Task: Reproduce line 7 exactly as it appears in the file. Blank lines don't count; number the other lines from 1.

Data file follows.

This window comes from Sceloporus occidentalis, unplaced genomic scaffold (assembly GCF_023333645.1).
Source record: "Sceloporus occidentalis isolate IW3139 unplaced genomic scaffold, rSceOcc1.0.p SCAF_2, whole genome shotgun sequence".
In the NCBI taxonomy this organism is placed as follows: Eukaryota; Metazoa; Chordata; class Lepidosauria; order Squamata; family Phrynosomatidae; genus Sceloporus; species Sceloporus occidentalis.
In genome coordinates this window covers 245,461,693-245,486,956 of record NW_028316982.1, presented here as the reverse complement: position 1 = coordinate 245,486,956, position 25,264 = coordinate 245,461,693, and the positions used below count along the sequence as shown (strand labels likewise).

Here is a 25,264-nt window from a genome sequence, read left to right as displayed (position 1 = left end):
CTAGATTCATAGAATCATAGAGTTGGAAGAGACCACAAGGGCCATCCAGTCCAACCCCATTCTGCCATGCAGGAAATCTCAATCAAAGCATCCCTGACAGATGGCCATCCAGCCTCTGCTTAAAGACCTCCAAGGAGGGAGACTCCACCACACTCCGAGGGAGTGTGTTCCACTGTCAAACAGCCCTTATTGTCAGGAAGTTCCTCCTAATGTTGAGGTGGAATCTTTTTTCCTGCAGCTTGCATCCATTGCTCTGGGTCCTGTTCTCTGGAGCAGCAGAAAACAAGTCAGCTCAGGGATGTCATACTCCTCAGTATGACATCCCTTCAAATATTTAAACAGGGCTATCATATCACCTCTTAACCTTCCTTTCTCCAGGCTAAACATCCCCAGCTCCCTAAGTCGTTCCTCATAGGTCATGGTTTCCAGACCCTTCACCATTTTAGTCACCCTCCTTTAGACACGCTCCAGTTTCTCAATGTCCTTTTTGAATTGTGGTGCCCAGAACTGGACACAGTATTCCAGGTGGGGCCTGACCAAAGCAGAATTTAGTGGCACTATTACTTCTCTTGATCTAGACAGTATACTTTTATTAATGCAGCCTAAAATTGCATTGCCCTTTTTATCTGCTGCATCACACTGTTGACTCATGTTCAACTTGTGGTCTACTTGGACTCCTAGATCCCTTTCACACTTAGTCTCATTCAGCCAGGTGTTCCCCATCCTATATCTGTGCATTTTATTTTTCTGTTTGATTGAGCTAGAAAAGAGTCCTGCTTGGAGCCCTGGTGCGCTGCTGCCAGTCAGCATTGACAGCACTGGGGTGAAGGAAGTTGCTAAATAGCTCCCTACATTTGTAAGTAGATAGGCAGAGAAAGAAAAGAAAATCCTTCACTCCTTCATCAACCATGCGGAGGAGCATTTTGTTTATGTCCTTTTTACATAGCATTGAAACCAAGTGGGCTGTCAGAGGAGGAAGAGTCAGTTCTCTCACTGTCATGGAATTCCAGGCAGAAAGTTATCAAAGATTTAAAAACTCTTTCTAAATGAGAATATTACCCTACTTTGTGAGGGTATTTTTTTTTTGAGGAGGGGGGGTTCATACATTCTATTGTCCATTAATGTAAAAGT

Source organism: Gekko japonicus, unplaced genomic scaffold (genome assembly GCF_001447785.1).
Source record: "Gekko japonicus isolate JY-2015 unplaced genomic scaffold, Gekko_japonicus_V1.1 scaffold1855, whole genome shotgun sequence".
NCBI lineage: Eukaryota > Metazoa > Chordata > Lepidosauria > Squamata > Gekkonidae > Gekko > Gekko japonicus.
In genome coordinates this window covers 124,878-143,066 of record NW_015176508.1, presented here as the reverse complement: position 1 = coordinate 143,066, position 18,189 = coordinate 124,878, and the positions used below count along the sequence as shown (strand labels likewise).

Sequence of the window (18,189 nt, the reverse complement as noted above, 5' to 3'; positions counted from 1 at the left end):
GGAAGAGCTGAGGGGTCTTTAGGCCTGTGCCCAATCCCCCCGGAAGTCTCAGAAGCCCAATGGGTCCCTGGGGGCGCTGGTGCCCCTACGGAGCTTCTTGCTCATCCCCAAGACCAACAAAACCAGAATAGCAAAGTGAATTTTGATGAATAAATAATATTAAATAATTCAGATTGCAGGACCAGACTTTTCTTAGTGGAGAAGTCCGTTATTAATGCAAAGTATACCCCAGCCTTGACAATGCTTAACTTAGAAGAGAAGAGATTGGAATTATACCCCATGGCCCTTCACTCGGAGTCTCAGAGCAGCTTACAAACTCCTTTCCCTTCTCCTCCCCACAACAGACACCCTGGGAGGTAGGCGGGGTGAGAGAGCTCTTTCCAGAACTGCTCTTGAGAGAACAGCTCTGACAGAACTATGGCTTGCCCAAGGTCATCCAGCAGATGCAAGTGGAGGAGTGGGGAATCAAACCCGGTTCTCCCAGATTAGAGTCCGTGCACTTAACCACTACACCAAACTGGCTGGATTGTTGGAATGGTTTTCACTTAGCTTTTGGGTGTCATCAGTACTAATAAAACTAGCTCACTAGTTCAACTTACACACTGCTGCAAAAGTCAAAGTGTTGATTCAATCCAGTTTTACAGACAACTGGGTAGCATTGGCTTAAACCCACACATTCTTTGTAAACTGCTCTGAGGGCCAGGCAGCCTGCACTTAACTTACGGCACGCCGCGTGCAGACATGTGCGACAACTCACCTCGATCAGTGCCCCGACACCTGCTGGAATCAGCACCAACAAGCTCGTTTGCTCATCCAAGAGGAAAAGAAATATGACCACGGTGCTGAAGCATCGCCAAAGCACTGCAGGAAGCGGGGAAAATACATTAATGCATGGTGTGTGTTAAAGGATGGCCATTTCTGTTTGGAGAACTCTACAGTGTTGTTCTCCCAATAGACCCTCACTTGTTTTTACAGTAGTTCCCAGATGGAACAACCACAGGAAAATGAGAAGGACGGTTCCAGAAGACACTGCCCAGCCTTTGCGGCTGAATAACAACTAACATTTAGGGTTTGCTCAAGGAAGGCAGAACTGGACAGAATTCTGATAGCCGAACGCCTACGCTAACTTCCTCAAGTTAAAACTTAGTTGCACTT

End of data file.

Source organism: Gekko japonicus, unplaced genomic scaffold (genome assembly GCF_001447785.1).